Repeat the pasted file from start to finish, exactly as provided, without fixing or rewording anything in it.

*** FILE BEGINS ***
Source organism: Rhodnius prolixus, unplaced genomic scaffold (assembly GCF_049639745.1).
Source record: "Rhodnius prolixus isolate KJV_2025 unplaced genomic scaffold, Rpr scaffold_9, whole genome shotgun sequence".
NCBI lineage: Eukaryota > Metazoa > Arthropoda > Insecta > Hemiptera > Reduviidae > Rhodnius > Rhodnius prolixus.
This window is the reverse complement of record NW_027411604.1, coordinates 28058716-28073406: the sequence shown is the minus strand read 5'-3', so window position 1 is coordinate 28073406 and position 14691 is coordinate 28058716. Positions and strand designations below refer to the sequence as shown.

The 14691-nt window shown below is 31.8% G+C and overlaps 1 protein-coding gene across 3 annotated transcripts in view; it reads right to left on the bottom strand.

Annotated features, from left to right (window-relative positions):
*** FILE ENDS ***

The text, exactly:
Source organism: Rhodnius prolixus, unplaced genomic scaffold (assembly GCF_049639745.1).
Source record: "Rhodnius prolixus isolate KJV_2025 unplaced genomic scaffold, Rpr scaffold_9, whole genome shotgun sequence".
NCBI lineage: Eukaryota > Metazoa > Arthropoda > Insecta > Hemiptera > Reduviidae > Rhodnius > Rhodnius prolixus.
This window is the reverse complement of record NW_027411604.1, coordinates 28058716-28073406: the sequence shown is the minus strand read 5'-3', so window position 1 is coordinate 28073406 and position 14691 is coordinate 28058716. Positions and strand designations below refer to the sequence as shown.

The 14691-nt window shown below is 31.8% G+C and overlaps 1 protein-coding gene across 3 annotated transcripts in view; it reads right to left on the bottom strand.

Annotated features, from left to right (window-relative positions):